Senior Honors Projects, 2010-2019

Creative Commons License

Creative Commons License
This work is licensed under a Creative Commons Attribution-Noncommercial-No Derivative Works 4.0 License.

Date of Graduation

Spring 2018

Document Type


Degree Name

Bachelor of Science (BS)


Honors Interdisclipinary


Erika Collazo-Vargas

April L. Temple

Ruairi Walsh



Objective: To examine existing literature on mobile HIV testing units to determine if they have the potential to increase access to testing, treatment, and HIV education to decrease rates of HIV in South Africa.

Participants: Ten research articles evaluating the HIV intervention method of mobile HIV units in South Africa, including outcome measures.

Analysis: Systematic search of 87 articles from 2000 to 2018 and review of the 10 articles that met inclusion criteria.

Results: Several studies (n=5) showed that mobile testing units are effective at attracting hard to reach populations, such as men and young adults. Studies (n=3) also suggested that mobile testing units were successful at attracting first time testers. Mobile testing units did increase access to testing but did not necessarily increase access to treatment post-diagnosis. Some articles (n=2) found that mobile testing services have not yet found an effective way to link care once patients leave the unit. One article (n=1) found that the implementation of mobile testing units is cost-effective for South Africa and countries that are similarly resourced to South Africa.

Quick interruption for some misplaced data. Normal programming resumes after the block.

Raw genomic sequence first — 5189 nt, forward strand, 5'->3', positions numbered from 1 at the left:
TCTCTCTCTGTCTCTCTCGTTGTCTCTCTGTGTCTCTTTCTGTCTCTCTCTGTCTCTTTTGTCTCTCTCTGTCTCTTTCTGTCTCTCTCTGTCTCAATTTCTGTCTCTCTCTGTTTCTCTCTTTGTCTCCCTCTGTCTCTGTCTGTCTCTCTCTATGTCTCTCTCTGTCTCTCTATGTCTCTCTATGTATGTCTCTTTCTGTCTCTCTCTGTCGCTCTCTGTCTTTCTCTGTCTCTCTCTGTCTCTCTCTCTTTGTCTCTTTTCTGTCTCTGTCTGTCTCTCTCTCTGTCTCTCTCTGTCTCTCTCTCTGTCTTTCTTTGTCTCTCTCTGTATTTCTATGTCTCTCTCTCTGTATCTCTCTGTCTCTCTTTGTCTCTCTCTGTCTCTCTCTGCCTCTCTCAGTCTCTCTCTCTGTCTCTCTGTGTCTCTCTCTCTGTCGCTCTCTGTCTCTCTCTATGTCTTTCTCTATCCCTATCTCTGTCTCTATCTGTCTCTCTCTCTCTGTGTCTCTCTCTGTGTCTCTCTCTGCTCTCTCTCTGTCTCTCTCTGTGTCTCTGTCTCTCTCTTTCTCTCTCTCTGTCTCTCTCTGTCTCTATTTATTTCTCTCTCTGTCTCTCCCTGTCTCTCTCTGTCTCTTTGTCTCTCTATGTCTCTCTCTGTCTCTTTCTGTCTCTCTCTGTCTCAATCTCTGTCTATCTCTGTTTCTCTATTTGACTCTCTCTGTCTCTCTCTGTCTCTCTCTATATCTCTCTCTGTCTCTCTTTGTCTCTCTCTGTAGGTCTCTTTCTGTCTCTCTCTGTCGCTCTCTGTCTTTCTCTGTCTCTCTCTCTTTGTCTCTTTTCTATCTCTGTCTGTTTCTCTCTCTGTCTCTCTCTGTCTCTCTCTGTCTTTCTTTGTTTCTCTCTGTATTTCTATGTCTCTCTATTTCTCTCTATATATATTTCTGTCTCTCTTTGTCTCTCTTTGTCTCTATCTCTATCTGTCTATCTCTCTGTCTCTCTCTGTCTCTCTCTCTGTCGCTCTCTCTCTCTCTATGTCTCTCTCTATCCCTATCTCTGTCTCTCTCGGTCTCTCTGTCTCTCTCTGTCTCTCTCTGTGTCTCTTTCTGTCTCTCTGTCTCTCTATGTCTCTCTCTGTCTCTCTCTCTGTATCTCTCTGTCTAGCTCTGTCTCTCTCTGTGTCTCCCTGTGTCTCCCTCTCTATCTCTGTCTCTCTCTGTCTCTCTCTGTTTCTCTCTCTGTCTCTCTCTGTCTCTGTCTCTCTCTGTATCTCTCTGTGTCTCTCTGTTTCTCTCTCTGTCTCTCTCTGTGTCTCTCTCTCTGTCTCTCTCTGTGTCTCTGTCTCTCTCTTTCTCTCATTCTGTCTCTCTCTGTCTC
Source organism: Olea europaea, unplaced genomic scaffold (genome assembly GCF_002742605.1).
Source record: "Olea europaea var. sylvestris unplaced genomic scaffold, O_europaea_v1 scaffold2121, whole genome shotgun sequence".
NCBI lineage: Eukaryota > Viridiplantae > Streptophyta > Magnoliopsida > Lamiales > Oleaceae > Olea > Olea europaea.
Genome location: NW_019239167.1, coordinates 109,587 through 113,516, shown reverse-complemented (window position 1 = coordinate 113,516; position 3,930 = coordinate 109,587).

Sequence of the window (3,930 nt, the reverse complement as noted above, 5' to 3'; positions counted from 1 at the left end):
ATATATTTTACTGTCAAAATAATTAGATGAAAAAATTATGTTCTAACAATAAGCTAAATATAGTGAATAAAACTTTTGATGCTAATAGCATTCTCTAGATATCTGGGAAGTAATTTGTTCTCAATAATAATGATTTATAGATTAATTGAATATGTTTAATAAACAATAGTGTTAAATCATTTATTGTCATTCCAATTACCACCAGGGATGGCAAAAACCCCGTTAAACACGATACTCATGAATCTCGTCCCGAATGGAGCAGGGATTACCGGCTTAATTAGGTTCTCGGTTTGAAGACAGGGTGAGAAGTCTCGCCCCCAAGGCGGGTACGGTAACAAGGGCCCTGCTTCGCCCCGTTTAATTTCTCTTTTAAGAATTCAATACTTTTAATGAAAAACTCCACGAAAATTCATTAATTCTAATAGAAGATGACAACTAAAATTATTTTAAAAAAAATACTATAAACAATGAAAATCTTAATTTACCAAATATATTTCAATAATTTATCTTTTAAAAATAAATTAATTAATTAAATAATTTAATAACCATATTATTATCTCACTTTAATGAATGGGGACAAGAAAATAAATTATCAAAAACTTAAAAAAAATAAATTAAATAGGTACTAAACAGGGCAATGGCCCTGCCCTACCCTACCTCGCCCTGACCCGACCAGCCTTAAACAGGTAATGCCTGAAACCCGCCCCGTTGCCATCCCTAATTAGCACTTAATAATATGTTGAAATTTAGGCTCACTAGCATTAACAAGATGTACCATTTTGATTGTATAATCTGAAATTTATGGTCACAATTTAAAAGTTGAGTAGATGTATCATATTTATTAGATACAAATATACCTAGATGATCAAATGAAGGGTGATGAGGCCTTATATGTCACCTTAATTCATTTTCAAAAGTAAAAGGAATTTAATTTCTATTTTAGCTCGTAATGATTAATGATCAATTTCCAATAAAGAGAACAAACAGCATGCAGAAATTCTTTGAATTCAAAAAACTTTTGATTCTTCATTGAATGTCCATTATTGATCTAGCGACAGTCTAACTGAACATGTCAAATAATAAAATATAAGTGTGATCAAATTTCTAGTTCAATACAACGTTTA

Conclusions: This search found proof that mobile units increase access to testing, especially among hard to reach populations, and would be cost-effective to implement in South Africa. This study also found that if current mobile units are modified, they have the potential to increase access to education about HIV and increase access to treatment post-diagnosis. This search did not provide ample evidence that mobile testing units can decrease prevalence rates of HIV in South Africa.

Key Words: mobile HIV testing units, South Africa, mobile HCT



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